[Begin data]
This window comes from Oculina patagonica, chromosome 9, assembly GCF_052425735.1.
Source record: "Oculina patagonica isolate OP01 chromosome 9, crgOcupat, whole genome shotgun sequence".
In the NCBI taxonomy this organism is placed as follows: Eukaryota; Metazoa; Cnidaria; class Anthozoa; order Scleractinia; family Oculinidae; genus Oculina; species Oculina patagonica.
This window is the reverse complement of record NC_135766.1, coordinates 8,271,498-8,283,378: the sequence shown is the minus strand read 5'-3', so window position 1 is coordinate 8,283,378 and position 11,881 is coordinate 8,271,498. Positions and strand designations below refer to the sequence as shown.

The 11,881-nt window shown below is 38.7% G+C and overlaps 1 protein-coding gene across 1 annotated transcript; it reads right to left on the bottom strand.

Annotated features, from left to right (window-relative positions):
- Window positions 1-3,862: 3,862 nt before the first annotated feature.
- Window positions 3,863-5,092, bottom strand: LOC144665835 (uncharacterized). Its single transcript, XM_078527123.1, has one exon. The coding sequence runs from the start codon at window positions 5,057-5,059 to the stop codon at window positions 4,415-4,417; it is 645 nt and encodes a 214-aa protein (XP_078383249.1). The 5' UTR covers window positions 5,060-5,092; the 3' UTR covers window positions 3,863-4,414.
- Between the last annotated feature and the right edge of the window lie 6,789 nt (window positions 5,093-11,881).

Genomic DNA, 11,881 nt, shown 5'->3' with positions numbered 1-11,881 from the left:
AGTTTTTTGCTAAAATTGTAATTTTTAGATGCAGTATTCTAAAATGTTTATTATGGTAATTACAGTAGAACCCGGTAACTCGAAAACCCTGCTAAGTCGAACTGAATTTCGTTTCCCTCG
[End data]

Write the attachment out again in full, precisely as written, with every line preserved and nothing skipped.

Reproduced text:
This window comes from Oculina patagonica, chromosome 9, assembly GCF_052425735.1.
Source record: "Oculina patagonica isolate OP01 chromosome 9, crgOcupat, whole genome shotgun sequence".
In the NCBI taxonomy this organism is placed as follows: Eukaryota; Metazoa; Cnidaria; class Anthozoa; order Scleractinia; family Oculinidae; genus Oculina; species Oculina patagonica.
This window is the reverse complement of record NC_135766.1, coordinates 8,271,498-8,283,378: the sequence shown is the minus strand read 5'-3', so window position 1 is coordinate 8,283,378 and position 11,881 is coordinate 8,271,498. Positions and strand designations below refer to the sequence as shown.

The 11,881-nt window shown below is 38.7% G+C and overlaps 1 protein-coding gene across 1 annotated transcript; it reads right to left on the bottom strand.

Annotated features, from left to right (window-relative positions):
- Window positions 1-3,862: 3,862 nt before the first annotated feature.
- Window positions 3,863-5,092, bottom strand: LOC144665835 (uncharacterized). Its single transcript, XM_078527123.1, has one exon. The coding sequence runs from the start codon at window positions 5,057-5,059 to the stop codon at window positions 4,415-4,417; it is 645 nt and encodes a 214-aa protein (XP_078383249.1). The 5' UTR covers window positions 5,060-5,092; the 3' UTR covers window positions 3,863-4,414.
- Between the last annotated feature and the right edge of the window lie 6,789 nt (window positions 5,093-11,881).

Genomic DNA, 11,881 nt, shown 5'->3' with positions numbered 1-11,881 from the left:
AGTTTTTTGCTAAAATTGTAATTTTTAGATGCAGTATTCTAAAATGTTTATTATGGTAATTACAGTAGAACCCGGTAACTCGAAAACCCTGCTAAGTCGAACTGAATTTCGTTTCCCTCG